WASHINGTON >> The federal government has increased its estimate of the threat to Hawaii from earthquakes in an updated seismic hazard map.
Hawaii is among of 16 states that have the highest risk for earthquakes. The other states are Alaska, California, Oregon, Washington, Nevada, Utah, Idaho, Montana, Wyoming, Missouri, Arkansas, Tennessee, Illinois, Kentucky and South Carolina. With the update, new high-risk areas were added to some of those states.
There are major faults and quake hazards along the entire west coast, with an increased concern in the Cascadia region around Oregon. Southern Alaska, the big island of Hawaii, the Missouri-Tennessee-Arkansas-Illinois New Madrid fault area and Charleston round out the biggest hazard areas.
The U.S. Geological Survey said the national seismic hazard maps had not been updated since 2008. The new maps take into account research from the devastating 2011 earthquake and tsunami off the Japanese coast and the surprise 2011 Virginia temblor.
The maps are used for building codes and insurance purposes and they calculate just how much shaking an area probably will have in the biggest quake likely over a building’s lifetime.
The highest risk places have a 2 percent chance of experiencing “very intense shaking” over a 50-year lifespan, USGS project chief Mark Petersen said. Those with lower hazard ratings would experience less intense swaying measured in gravitational force.
“These maps are refining our views of what the actual shaking is,” Petersen said. “Almost any place in the United States can have an earthquake.”
Much of the country west of the Rockies, along with parts of Oklahoma and Tennessee and sections of central Arkansas, northern Alabama, Georgia, South Carolina, Indiana, Illinois, Ohio, Michigan, Virginia, New York and New England saw an increase in shaking hazards for small buildings like houses.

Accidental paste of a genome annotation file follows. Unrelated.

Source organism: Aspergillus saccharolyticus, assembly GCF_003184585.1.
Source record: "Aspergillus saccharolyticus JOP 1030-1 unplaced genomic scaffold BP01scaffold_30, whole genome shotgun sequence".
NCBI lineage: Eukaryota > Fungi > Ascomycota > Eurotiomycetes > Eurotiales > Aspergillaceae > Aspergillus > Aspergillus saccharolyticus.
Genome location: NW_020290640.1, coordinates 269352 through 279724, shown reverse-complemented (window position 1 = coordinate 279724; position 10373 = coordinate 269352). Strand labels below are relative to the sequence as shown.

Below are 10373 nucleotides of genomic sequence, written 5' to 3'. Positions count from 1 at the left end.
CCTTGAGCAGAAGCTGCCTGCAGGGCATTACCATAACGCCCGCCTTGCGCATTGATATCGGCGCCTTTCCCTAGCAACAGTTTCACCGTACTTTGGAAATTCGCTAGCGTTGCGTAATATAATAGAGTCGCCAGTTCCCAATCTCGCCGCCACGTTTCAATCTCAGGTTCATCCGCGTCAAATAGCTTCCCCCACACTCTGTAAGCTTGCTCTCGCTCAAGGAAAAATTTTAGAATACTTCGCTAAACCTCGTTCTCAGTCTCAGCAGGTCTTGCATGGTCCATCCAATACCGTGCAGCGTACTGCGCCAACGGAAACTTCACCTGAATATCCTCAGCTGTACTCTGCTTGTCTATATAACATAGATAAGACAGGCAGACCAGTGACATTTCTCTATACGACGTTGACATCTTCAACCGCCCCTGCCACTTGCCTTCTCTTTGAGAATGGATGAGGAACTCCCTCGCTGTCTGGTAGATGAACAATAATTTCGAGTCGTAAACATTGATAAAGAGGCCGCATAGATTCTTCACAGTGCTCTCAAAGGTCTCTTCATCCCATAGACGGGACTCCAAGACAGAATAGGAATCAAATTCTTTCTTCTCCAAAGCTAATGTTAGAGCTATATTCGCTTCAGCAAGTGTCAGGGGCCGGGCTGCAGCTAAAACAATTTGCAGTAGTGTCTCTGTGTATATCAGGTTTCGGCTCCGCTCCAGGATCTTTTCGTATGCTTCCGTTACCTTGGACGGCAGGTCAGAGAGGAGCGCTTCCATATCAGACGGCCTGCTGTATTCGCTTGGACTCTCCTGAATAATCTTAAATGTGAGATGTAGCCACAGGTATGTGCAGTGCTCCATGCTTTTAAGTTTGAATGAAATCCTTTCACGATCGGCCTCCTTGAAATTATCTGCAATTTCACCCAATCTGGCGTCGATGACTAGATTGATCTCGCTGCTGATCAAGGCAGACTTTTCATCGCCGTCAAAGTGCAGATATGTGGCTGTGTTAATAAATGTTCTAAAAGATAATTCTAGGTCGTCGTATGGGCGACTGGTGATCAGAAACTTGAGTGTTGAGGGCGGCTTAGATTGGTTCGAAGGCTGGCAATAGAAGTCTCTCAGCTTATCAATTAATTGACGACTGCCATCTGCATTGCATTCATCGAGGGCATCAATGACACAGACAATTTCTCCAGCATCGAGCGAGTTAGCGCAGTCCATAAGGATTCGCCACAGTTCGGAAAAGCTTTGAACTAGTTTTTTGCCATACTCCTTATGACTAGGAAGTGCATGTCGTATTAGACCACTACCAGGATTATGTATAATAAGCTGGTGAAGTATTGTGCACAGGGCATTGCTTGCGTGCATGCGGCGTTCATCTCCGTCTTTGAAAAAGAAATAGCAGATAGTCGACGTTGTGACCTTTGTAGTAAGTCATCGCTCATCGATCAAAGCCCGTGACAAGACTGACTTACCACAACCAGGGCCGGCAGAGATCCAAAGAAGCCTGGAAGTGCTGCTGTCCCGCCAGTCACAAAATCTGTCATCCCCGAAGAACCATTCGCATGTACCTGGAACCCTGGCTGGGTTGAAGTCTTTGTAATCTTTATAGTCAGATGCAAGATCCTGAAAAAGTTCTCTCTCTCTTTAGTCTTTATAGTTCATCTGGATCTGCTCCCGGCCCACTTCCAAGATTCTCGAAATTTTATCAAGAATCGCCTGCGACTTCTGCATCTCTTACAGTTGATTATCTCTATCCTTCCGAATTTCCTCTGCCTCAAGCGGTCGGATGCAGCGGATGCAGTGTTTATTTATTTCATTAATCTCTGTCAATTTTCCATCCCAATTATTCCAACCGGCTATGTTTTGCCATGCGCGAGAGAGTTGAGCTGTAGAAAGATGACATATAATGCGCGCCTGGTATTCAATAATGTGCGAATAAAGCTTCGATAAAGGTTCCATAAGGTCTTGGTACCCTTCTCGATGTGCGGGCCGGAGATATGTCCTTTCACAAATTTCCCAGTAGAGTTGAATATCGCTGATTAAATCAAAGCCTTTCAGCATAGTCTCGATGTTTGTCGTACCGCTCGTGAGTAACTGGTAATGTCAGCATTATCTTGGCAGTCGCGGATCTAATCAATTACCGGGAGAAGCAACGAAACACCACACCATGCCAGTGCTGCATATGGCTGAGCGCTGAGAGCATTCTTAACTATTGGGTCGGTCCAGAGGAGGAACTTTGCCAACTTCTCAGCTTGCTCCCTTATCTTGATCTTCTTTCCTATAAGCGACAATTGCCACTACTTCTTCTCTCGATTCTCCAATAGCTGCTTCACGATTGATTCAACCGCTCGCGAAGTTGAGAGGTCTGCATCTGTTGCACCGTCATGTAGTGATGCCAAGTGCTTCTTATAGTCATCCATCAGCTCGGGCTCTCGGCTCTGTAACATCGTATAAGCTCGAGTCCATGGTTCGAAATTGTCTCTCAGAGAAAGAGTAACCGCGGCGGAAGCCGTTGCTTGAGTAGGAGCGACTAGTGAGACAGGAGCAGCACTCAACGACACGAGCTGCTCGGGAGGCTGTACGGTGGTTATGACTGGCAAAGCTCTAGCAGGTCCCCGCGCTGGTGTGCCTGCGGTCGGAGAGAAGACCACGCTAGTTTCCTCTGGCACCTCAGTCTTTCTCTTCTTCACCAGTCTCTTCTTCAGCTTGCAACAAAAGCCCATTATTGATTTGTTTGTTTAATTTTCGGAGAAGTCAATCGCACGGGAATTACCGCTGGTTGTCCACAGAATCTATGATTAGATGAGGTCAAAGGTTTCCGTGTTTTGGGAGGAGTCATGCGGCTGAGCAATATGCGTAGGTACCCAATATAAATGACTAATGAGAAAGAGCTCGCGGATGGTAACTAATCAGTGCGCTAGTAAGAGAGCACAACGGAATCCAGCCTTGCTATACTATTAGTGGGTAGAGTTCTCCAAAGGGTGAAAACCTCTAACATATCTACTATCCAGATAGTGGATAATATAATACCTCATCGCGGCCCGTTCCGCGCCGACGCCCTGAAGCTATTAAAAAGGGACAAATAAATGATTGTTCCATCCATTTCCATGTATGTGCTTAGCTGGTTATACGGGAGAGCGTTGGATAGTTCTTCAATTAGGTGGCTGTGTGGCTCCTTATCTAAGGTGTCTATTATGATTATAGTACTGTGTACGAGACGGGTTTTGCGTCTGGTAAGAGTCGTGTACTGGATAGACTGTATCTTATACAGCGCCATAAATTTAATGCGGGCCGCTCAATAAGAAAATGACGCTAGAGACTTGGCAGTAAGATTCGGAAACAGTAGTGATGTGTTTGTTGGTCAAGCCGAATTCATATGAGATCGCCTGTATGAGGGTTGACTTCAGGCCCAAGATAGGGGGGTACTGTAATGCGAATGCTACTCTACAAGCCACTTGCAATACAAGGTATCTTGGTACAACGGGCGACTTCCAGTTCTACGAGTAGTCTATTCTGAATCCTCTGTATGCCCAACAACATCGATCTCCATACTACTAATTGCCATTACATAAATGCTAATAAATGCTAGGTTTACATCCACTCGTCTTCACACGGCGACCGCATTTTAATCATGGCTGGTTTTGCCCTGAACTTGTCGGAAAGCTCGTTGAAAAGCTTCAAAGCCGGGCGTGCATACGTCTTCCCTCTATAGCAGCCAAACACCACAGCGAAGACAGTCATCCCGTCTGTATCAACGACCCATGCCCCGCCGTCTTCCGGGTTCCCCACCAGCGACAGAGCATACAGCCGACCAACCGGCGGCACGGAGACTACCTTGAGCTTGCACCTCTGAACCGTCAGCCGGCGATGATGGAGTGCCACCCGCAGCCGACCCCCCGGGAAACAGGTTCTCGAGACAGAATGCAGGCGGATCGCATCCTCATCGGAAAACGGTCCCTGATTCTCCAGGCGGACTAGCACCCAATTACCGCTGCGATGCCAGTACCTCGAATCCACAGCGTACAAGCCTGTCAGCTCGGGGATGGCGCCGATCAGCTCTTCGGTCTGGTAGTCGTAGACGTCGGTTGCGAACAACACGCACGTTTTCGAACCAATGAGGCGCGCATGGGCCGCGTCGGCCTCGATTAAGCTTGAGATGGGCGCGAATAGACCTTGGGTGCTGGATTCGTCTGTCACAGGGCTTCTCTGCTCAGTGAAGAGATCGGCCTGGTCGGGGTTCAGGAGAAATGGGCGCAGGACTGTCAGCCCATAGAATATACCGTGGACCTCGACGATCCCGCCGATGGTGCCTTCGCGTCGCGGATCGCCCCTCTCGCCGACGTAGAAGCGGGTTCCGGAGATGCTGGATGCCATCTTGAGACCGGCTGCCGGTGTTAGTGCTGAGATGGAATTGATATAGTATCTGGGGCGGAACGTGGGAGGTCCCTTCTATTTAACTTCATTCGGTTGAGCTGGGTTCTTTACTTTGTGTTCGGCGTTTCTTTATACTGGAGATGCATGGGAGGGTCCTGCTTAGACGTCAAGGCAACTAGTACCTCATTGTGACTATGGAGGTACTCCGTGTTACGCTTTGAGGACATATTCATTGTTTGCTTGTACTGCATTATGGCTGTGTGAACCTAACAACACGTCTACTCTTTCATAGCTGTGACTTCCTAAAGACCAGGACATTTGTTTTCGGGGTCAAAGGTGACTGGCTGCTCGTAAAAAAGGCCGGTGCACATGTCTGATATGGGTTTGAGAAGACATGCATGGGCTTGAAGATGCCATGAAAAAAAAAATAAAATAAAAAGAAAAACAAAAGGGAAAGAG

At the same time much of North Carolina, the northern tip of South Carolina, patches of Texas, New Mexico, Oregon, Utah, Nebraska, Arkansas, Kentucky, Tennessee, Ohio, Pennsylvania and New York saw hazard levels lower slightly. And using a different type risk analysis for tall buildings the shaking hazard in New York City dropped ever so slightly, Petersen said.
Petersen said the maps sidestep the issue of earthquakes created by injections of wastewater from oil and gas drilling in Oklahoma and other states, saying those extra quakes weren’t included in the analysis. So far this year, nearly 250 small to medium quakes have hit Oklahoma.
Much of the research and cataloging was done by the nuclear industry in response to the quake and tsunami that crippled Japan’s Fukushima reactor. And researchers at the University of California, Berkeley came up with a better model to simulate shaking, Petersen said.
“I see it as a big improvement,” said Cornell University seismologist Rowena Lohman. “They brought in more information.”
USGS map: http://pubs.usgs.gov/of/2014/1091/